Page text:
You think that the anti-virus and other security products installed in your computer can keep you secure,then a new report would definitely make you think otherwise.A newly published report states that the security applications are more vulnerable and are poorly maintained Linux installed with insecure Web applications. Ben Williams presented his findings at the Black Hat Europe 2013 security conference in Amsterdam titled “Ironic Exploitation of Security Products”.
Products assessed included;Firewalls and Multifuncti on Gateways, Antispam and Antivirus filtering for Email,and Remote Access Gateways.These products include Symantec, Sophos, Trend Micro, Cisco, Barracuda, McAfee and Citrix.
The research revealed that almost all Security Appliance products in the sample were vulnerable to:
- Cross Site Scripting (XSS) where either session hijacking or password theft was possible
- Automated password attacks for SSH or the Web UI due to lack of protection against brute force attack
- A lack of hardening of the underlying operating system
- Unauthenticated detailed version disclosure – A low severity issue, but useful for an attacker trying to enumerate the system and its potential flaws ,but also could be used by vulnerability scanners to detect vulnerable systems.
The majority of Security Appliances were vulnerable to
- Cross Site Request Forgery (CSRF)of administrative functions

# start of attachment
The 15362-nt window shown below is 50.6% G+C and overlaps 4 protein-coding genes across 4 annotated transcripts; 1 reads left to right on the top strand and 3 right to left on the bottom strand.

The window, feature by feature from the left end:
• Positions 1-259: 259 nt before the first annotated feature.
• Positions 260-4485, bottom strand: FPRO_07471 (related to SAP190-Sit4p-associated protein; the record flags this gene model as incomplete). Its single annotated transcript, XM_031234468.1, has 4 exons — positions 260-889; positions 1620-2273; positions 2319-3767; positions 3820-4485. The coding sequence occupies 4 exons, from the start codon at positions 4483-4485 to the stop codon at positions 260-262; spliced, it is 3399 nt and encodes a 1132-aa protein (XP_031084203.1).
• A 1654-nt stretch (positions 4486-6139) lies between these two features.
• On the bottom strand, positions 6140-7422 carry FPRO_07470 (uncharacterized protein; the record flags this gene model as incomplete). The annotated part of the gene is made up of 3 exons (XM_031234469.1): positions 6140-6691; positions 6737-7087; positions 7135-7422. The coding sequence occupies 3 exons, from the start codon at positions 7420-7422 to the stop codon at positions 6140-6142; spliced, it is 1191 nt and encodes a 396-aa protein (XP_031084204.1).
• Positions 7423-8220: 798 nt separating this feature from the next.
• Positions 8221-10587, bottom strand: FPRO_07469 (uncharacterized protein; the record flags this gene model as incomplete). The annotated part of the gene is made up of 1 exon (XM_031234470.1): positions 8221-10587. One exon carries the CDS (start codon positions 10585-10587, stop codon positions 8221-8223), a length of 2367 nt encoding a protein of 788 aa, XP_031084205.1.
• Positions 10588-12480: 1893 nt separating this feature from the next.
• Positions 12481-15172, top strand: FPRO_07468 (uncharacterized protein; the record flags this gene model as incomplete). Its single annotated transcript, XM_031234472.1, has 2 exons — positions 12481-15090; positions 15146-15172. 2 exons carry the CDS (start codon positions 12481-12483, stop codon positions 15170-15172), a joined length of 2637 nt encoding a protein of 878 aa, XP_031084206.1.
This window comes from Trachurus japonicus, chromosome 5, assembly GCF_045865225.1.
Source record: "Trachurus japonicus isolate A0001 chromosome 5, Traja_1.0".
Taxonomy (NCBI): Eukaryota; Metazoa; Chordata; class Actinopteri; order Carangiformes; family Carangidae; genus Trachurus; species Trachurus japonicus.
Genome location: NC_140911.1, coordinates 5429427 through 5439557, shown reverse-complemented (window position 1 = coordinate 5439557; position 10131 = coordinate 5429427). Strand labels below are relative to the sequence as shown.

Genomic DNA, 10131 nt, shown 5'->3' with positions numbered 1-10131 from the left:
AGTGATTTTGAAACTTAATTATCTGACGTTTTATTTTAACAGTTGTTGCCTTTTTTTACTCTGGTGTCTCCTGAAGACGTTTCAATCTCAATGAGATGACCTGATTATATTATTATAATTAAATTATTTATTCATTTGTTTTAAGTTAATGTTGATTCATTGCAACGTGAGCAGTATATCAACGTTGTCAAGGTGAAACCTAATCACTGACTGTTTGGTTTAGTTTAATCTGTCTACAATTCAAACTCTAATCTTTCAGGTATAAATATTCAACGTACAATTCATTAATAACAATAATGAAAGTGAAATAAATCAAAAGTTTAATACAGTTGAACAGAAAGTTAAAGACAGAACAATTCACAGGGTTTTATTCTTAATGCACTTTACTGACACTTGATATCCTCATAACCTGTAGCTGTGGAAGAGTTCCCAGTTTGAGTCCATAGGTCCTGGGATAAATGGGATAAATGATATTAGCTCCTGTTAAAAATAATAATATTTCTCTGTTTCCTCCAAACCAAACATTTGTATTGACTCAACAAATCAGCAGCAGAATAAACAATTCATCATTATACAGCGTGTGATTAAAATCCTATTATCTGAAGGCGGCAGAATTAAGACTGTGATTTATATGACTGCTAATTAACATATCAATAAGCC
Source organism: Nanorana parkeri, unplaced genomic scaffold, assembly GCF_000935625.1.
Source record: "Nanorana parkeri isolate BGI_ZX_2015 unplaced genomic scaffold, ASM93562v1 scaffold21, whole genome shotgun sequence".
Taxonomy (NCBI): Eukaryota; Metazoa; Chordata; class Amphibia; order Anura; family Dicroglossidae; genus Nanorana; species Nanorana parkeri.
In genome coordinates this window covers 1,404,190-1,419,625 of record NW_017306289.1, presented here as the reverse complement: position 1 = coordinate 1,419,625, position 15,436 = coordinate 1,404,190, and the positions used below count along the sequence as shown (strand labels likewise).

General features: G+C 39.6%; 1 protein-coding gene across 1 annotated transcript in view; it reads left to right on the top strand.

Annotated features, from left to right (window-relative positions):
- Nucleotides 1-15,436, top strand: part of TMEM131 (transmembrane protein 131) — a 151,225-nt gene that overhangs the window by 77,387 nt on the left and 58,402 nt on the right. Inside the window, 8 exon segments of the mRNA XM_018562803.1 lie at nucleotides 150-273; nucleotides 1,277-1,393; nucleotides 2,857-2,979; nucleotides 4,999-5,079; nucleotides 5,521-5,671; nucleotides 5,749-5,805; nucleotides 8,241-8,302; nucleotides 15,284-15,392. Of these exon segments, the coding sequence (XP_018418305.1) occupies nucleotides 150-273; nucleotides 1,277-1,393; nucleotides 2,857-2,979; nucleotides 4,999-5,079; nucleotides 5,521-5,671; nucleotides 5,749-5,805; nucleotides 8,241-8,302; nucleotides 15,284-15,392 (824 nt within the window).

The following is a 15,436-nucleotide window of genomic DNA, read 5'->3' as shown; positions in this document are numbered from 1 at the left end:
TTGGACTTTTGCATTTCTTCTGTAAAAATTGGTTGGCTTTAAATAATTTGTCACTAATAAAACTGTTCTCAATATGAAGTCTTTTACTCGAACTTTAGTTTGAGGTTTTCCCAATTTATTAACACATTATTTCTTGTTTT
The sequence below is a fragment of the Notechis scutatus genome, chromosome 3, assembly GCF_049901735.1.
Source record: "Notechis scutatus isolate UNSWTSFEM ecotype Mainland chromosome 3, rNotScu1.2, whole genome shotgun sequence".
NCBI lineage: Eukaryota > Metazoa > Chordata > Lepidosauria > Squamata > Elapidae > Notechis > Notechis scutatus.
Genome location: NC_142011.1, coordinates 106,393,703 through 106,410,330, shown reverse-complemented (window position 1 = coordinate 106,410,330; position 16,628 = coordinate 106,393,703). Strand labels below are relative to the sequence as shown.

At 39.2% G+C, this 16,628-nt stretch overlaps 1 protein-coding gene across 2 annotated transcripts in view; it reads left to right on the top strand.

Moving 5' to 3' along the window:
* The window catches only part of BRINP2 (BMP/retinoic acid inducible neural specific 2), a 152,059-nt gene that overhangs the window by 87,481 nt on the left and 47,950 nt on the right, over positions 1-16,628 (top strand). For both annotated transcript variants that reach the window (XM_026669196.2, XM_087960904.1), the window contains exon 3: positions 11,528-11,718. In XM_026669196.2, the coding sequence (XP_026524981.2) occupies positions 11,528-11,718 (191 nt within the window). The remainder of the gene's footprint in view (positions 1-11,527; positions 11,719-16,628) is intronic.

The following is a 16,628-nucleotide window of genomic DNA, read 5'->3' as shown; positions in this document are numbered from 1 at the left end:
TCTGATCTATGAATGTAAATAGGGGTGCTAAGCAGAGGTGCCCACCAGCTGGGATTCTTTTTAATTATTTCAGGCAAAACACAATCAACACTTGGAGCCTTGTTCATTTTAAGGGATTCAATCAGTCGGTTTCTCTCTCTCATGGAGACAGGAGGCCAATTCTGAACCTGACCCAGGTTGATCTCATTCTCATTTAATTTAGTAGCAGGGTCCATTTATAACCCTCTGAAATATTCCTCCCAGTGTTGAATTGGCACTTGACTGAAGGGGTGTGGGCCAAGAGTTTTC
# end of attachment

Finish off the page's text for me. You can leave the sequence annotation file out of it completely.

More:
- OS command injection in the Web-UI, giving access to the underlying operating system Privilege escalation (either in the UI or underlying operating system)
Most tested appliances were actually poorly maintained Linux systems with outdated kernel versions, old and unnecessary packages installed, and other poor configurations, Williams said. Their file systems were not “hardened” either, as there was no integrity checking, no SELinux or AppArmour kernel security features, and it was rare to find non-writeable or non-executable file systems.
A big problem is that companies often believe that because these appliances are security products created by security vendors, they are inherently secure, which is definitely a mistake, Williams said.
The fact that such vulnerabilities exist in security products is ironic, Williams said. However, the situation with non-security products is probably worse, he said.
It’s unlikely that such vulnerabilities will be exploited in mass attacks, but they could be used in targeted attacks against specific companies that use the vulnerable products, for example by state-sponsored attackers with industrial espionage goals, the researcher said.
Williams said he reported the vulnerabilities he discovered to the affected vendors. Their responses varied, but in general the big vendors did the best job of handling the reports, fixing the flaws and sharing the information with their customers, he said.
Must read paper for security professionals and students alike.